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She Pees Standing
Today, I went to a funeral for a friend. I walked up to Jon’s seat solemnly and gave him a hug and then said a prayer by the coffin. The plaque read Mr. Mark Timmons. I had never met the deceased, yet I cried buckets; in thirty minutes, I consumed a tissue box, was handed a bottle of water, and called Mr. Timmons by the staff. Braviak & Sons Funeral Home, privately owned. 49 Whippany Road. Whippany, New Jersey. I was expecting a Braviak, but instead, the Celebrant was Michael Connors. Their motto is “The Difference is in the Details.” Which was the unnecessary detail?
I met her at the funeral. When I first walked in, heads turned, an unusual amount, and instantly the girls started conversing. I still don’t know if that treatment was also given to others, but I knew I was the topic of the gossip. Good or bad. I saw her then—radiant curtains of black hair enshrouding the most perfect porcelain face. Her eyes were sad. Undoubtedly a relative. Jon’s mother grabbed her left arm and jerked her back, so that she may dutifully face the front, as a good girl ought. As I gazed wistfully at the equally perfect back of her head, the gossipers seemed to have concluded that I was no ogre, and smiled at my still form in the mouth of the square door. Wide enough for a coffin to exit to parade in the reception to the cemetery.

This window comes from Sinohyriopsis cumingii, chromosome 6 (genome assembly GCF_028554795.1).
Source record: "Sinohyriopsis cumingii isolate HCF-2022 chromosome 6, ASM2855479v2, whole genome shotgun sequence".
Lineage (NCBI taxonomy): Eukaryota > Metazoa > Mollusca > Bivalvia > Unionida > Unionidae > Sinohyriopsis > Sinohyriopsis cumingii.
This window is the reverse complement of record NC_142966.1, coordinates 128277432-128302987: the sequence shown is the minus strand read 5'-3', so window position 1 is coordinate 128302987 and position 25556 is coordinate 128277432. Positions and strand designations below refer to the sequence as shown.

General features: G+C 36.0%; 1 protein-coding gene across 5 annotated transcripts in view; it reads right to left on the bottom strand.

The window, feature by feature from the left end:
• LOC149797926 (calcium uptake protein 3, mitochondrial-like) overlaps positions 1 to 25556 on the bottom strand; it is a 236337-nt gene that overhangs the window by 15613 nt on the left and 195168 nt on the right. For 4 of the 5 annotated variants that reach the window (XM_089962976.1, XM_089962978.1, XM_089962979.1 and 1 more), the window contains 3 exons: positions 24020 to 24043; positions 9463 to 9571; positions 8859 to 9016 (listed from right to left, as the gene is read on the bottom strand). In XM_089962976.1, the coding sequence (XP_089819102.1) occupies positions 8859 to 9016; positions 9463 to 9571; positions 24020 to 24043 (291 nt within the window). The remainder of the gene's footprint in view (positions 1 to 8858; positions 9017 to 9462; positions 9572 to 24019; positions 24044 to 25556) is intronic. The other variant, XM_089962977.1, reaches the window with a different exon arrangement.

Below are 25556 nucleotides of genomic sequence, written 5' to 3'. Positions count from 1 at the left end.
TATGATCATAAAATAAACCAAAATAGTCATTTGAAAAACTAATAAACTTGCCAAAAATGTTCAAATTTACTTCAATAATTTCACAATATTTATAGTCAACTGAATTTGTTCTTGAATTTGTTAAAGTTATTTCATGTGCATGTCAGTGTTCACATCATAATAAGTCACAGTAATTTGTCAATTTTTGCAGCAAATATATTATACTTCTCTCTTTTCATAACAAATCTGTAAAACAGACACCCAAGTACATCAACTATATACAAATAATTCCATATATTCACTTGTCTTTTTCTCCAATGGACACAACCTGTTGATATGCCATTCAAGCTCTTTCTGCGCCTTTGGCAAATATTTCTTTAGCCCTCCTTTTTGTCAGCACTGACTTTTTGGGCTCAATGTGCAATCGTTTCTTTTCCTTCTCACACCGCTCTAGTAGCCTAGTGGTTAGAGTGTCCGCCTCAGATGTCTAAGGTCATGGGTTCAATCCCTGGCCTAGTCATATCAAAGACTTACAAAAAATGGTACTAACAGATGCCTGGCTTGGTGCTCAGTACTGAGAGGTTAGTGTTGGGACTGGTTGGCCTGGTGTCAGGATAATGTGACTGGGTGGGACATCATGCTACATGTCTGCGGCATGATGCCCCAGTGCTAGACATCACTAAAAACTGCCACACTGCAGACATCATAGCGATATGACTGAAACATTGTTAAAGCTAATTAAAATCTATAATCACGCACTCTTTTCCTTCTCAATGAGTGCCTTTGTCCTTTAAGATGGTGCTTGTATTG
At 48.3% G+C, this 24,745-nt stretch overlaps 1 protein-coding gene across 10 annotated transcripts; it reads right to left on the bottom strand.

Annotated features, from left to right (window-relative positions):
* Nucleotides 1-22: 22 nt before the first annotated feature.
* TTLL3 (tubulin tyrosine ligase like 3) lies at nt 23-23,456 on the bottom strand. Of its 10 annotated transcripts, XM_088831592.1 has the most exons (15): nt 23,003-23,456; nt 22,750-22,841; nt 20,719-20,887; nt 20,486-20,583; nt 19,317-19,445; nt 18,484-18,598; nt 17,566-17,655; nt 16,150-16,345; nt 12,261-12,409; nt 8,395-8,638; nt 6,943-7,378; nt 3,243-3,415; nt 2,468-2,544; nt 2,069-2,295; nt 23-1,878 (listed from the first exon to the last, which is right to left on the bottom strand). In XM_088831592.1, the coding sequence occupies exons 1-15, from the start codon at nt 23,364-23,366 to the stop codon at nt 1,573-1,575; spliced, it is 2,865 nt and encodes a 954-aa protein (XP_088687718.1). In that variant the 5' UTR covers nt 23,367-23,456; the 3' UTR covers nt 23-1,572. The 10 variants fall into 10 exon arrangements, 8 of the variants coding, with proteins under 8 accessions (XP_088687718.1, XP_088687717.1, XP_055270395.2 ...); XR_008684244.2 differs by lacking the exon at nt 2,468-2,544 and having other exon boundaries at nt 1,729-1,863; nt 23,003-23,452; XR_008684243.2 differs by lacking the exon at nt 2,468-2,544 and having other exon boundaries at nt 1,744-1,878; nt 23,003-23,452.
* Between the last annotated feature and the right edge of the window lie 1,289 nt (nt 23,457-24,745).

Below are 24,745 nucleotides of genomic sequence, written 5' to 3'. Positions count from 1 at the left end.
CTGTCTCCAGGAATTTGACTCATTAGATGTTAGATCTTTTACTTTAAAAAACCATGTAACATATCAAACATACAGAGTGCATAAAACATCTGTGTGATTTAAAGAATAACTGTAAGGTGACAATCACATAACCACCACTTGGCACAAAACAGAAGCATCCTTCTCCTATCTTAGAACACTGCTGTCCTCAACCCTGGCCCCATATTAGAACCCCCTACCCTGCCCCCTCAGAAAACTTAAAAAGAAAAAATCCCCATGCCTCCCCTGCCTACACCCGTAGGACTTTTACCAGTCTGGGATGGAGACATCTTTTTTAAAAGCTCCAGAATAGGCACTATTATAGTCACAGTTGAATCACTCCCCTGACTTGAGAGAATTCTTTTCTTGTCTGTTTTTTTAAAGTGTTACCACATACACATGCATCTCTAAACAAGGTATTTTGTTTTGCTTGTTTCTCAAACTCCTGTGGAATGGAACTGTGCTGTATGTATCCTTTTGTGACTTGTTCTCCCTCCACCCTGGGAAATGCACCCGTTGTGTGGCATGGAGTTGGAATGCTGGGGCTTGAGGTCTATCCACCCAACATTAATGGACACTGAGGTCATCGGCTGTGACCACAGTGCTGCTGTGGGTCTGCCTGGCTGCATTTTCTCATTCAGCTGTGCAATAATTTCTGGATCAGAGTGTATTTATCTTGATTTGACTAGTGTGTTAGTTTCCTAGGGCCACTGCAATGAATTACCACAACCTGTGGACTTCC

I grabbed a seat next to other, stoic friends. I felt no attachment to the scene, no overwhelming emotion to make me keel or sniffle. I had never met the deceased. My brief surveillance revealed that only two of the three sons that Jon had described for me were present, along with the widow. The last son must have been extraordinarily busy indeed, to miss his father’s funeral. But such is life. In the hallway my mother and five other parents attempted to discuss their strategy for approaching the wake. To them it was a business meeting. I recall my mother saying, in Chinese, that their obligation was just to show their face briefly. She approached Mrs. Timmons with a hug and conversed shortly and gave her condolences, to the two sons who stood to greet her, Jon and Alan. In ten minutes she had left. I stayed.
The first hour felt like a lifetime. There was no pleasant conversation; it was a funeral, after all, so my mind wandered freely and my gaze endlessly drifted towards the back of her head. The young mourner towards the front whose name I did not know captivated my imagination and set fire to my pheromones. Another unrequited attraction to be briefly lived, based off assumptions and whims, shallow to the bone. The soft music started to play and I startled noticeably.
When the eulogies were read, my thin emotional shield broke. I don’t think I cried for Mark as much as I cried for Jon. I don’t know why I cried for Jon, since I don’t know Jon as well as I would like. Nor did I start crying when Jon spoke, because by then the precipitation was already running freely. Instead, I took to heart Alan’s words, though I had up to then never spoken to Alan; Jon’s older brother was a horrible orator who spoke from his heart. Jon’s older brother had looked through thousands of old photographs while writing his speech. Jon’s older brother had choked when said, “Daddy I love—no, we love you.” I choked too. Sixteen and twenty-seven years old and they are fatherless.